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How the transfer trend has altered the way coaches recruit at AAU level

By Matt Norlander | Staff Writer

The tip-off for the 2014 Adidas Super 64 final, at Rancho High in Las Vegas. (Adidas)

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Having spent eight of the past 12 days on the recruiting trail and speaking with a couple dozen coaches, one thing is clear: college basketball recruiting has recently and appreciably been altered due to players already enrolled in Division I.

As anyone who's followed the sport the past few years knows, there has much debate regarding transfers and whether the number of kids changing schools is good or bad. The most recent tally, by ESPN.com's Jeff Goodman, puts the 2014 transfer total at more than 625. As has been the case each year for the past half-decade, the latest transfer census is a record high.

Bleating from coaches be damned, the number of departures keeps going up.

Still, according to NCAA research, the percentage of D-I college basketball transfers (between 13 percent and 14 percent) is lower than the national average of college students opting to switch universities (closer to 20 percent) as undergrads. Some coaches still have issues with this; others have come to terms with it. Plenty believe it never has been nor will be a significant issue.

Regardless of opinion, here's the undeniable side effect: Most coaching staffs now recruit in a different way than even two years ago -- essentially stockpiling an open scholarship, sometimes two, because a good transfer (a better player in many cases) can hold more value than a freshman.

I spoke with coaches who admitted that unless they landed the two, three or four players for 2015 they really wanted, an open spot would be saved for a transfer next spring. Why worry about filling up the roster months ahead of time when it's reasonable and acceptable to use that final spot come March, April or May with a transfer?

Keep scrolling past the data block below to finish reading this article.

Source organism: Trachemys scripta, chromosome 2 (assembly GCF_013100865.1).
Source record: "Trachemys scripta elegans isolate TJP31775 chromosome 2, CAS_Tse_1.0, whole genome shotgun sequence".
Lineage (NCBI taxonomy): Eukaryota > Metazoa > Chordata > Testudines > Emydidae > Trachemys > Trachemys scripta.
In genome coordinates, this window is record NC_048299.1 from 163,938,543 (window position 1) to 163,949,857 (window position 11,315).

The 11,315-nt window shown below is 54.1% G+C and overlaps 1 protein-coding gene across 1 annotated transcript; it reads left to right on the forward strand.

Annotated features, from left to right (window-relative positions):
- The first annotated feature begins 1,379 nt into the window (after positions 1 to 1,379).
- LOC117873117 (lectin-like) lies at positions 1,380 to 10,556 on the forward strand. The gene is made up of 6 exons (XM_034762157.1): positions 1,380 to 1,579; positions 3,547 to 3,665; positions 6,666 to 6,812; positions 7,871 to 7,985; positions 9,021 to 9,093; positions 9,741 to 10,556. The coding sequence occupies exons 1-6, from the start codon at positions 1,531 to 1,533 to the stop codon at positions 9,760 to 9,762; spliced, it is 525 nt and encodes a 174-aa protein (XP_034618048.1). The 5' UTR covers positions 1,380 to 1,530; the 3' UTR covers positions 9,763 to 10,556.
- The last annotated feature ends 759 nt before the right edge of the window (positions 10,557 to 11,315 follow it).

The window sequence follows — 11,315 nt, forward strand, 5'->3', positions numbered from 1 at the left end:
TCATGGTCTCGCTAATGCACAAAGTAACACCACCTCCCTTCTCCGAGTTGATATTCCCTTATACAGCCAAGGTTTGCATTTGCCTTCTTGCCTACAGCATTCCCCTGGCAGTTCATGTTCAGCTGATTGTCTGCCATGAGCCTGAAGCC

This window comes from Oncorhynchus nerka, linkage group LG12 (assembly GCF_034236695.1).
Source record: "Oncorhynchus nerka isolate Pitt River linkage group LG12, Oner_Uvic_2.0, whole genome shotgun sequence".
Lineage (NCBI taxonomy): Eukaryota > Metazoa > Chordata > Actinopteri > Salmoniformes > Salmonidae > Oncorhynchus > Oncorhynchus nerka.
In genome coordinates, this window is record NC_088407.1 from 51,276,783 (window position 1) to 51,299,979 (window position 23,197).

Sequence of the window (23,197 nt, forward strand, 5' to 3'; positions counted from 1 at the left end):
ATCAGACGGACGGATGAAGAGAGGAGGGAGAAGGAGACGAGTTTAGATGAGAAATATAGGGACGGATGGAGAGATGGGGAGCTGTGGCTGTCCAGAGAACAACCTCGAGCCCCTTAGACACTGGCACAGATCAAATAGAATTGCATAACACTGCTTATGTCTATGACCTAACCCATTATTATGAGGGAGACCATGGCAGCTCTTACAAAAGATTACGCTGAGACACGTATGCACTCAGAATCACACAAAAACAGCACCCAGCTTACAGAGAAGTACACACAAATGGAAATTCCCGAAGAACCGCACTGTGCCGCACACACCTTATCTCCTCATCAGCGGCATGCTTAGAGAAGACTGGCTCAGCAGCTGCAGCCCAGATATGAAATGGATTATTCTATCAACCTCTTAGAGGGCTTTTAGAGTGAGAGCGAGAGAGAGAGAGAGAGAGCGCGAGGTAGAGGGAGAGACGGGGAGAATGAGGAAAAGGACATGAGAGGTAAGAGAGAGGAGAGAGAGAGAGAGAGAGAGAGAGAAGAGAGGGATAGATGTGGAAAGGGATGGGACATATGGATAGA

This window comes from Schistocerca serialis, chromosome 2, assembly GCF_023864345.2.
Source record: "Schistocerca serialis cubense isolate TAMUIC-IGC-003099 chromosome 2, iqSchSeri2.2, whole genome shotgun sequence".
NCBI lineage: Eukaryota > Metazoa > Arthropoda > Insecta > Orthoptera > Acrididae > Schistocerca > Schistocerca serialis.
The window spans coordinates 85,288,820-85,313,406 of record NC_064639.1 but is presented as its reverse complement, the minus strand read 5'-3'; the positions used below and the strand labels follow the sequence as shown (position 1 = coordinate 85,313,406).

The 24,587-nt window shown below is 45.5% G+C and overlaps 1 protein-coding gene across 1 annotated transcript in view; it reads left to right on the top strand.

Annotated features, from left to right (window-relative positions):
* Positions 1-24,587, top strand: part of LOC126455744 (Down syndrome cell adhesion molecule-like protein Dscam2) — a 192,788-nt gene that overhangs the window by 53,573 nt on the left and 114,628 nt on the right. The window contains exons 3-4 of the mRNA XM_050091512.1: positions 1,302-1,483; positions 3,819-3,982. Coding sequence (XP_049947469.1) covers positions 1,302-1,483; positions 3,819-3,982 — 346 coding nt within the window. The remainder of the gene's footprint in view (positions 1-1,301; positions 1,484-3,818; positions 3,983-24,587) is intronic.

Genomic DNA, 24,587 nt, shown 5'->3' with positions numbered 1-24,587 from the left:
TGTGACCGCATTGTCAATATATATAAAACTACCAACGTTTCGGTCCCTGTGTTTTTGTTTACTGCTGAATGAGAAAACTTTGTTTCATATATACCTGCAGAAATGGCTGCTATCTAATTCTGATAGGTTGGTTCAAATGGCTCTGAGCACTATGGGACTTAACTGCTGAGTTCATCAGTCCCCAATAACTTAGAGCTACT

"It's about adapting," Gonzaga coach Mark Few said. "It's a reality. We're a very adaptable program. The reality is, these players here that we're watching, there are a lot of good players. But there's also a lot of good ones on the transfer market. I think you have to be adaptable and say, 'That's a viable place for us to go get a really good player.' "

Where there once was stress, there now is reliability. Why fret over filling scholarships by the fall when it's a guarantee that boatloads of players -- players who have D-I experience -- will be available? One coach said off the record he used to lose sleep over scholarships and landing guys, but that's no longer the case.

"The thing that's great about it is, you get the best evaluation tool ever: Division I basketball," Few said. "With statistics, film, references from guys you trust. You're not missing on much when you take a transfer; you pretty much know what you're getting for the most part."

With so many transfer players available -- it could very well be two per team by this time next year. It's undeniably changed the way recruiting works. And most coaches I talked to believe this is a safer way to recruit.

"I've always felt it's a great way of 'staying old,' " Notre Dame coach Mike Brey said. "And when I first got to Notre Dame, it was easier. Chasing transfers from the other schools -- there wasn't a lot of competition."

Brey boasts being way ahead of the trend. It was 19 years ago, as an assistant at Duke, when Brey first convinced Mike Krzyzewski to take a transfer [Roshown McLeod, from St. John's]. It was a rare thing then -- nearly taboo -- to add a guy who had the audacity to leave another school. But Brey believed in the practice of bringing in someone who'd already experienced college life and probably had better perspective than an average incoming freshman.

So Brey took the philosophy with him when he became a head coach, first at Delaware and now at Notre Dame, where he has been since 2000. Brey estimates he's been involved in landing 20 transfers over the past 20 years.